parole and probation encompass the re-integration of convicted criminals within their communities in a supervised, controlled, and humane manner. On their web site, the American Probation and Parole Organization describes probation and parole as "twins," as both programs encourage rehabilitation of offenders and are viable alternatives to imprisonment. Because American prisons are already dangerously overcrowded and increasingly more expensive to run, parole and probation offer financially feasible, effective, and humanitarian options for incarceration. Promoting parole and probation over incarceration is cost-effective and reduces taxpayer responsibility for funding prisons. These programs also increase the efficiency of the already overly burdened criminal justice system by involving community-based and private agencies in the rehabilitation of criminals. In spite of the "tough on crime" climate in America, parole and probation offer a means to prevent crime and promote public safety. Both parole and probation entail court-supervision for convicted criminals who are reintegrated within their…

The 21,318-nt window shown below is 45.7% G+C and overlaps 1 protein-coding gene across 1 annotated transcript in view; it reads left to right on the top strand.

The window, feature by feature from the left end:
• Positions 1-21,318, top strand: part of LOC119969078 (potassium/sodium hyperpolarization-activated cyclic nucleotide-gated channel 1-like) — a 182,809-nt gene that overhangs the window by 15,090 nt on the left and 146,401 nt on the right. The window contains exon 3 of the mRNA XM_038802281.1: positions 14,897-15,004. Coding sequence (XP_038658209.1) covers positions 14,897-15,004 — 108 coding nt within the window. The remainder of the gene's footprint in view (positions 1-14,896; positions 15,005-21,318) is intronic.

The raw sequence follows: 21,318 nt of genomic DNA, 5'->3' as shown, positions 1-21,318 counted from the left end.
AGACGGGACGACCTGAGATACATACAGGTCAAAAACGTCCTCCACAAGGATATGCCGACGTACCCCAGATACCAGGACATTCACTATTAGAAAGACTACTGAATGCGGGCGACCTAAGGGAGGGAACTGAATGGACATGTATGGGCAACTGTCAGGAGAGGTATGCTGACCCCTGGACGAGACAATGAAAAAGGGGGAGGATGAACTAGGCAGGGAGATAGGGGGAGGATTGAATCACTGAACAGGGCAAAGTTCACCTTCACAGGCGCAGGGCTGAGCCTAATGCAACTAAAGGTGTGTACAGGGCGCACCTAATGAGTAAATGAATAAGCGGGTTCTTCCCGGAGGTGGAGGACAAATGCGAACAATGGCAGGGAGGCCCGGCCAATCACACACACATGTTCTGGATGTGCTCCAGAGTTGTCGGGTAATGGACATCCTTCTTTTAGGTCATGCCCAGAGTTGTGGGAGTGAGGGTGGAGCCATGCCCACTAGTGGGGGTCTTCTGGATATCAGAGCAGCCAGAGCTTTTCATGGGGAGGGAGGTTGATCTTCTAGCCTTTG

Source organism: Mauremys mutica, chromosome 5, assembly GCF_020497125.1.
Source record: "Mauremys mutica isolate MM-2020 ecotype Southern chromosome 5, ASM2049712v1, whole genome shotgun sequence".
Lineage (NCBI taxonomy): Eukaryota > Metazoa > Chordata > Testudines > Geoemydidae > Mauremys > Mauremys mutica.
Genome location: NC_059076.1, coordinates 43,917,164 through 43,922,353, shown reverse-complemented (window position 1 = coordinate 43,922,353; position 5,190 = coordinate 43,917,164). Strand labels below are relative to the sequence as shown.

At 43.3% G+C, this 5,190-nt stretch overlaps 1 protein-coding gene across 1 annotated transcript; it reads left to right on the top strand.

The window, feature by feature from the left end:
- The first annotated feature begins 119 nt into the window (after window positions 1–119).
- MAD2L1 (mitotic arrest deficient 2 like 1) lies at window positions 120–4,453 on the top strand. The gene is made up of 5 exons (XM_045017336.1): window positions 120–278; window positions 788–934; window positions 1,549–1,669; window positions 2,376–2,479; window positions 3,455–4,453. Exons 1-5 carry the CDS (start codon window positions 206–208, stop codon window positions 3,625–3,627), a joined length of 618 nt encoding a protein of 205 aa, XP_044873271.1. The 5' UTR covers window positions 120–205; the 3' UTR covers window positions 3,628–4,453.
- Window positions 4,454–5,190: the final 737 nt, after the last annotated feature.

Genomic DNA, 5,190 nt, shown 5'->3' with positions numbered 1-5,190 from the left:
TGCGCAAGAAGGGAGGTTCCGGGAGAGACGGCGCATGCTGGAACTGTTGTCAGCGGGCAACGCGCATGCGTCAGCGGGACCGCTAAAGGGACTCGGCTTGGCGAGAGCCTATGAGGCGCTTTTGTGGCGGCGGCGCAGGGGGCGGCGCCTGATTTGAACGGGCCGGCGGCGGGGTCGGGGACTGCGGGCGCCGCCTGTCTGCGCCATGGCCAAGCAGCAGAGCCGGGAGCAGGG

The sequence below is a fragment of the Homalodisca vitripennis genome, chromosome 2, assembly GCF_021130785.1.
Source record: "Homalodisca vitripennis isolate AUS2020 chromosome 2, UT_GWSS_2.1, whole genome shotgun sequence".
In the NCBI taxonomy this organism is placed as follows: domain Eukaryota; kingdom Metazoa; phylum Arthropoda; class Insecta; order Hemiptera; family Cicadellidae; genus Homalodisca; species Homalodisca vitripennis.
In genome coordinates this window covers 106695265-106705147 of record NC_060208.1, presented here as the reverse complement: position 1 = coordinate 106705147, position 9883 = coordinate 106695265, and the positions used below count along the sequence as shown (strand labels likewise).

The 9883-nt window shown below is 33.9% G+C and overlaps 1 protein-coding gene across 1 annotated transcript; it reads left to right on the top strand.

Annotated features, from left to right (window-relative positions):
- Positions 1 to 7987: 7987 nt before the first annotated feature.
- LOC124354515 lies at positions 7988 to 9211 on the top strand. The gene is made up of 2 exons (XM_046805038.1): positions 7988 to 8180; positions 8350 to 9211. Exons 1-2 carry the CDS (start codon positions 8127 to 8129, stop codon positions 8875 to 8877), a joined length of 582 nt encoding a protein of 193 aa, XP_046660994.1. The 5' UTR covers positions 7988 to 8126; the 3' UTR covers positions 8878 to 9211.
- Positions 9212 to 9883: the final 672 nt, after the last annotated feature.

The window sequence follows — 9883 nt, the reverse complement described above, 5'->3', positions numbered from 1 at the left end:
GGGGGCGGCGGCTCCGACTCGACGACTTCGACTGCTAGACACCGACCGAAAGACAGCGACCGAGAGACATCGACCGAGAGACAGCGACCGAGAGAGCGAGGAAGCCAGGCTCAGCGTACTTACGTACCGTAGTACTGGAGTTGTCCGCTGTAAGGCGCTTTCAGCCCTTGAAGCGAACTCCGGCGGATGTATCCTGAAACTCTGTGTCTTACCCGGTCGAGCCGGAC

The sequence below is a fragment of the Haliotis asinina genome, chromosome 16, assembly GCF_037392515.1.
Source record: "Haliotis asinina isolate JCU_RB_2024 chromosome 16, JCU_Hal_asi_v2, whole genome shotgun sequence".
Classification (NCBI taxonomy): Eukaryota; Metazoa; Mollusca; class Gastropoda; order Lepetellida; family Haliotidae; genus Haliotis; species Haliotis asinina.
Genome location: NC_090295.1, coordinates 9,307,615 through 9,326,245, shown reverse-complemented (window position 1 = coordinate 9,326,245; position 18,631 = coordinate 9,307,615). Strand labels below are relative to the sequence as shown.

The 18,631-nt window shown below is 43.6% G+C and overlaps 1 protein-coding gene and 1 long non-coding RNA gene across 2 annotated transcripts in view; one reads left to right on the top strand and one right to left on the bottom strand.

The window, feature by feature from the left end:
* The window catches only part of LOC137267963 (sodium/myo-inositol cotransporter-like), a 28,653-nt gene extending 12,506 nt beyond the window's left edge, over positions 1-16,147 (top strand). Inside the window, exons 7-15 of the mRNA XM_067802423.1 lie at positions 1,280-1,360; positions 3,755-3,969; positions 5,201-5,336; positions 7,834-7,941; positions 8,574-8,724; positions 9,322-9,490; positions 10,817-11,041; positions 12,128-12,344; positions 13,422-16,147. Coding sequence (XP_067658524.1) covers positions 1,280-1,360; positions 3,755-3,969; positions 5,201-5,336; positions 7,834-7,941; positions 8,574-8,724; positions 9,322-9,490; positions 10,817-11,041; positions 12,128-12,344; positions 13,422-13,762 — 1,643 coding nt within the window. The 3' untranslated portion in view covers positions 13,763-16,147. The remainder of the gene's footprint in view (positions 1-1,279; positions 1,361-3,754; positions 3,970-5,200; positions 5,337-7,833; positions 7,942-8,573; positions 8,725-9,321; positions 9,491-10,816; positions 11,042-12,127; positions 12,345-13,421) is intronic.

Fauteck, Paul. "America's Crime Problem." Going Straight. 2002. http://www.crimrehab.com/ACP.shtml.
Paparozzi, Mario. "Probation, Parole, and Public Safety." Online at http://www.aca.org/fileupload/274/admin/200308_probationparoleandpublicsafetytheneedforprincipledpraticesversusfaddismandcircularpolicydevelopment.pdf.
Probation." American Probation and Parole Association. http://www.appa-net.org/about%20appa/probatio.htm.
Mandatory vs. Discretionary Prison Release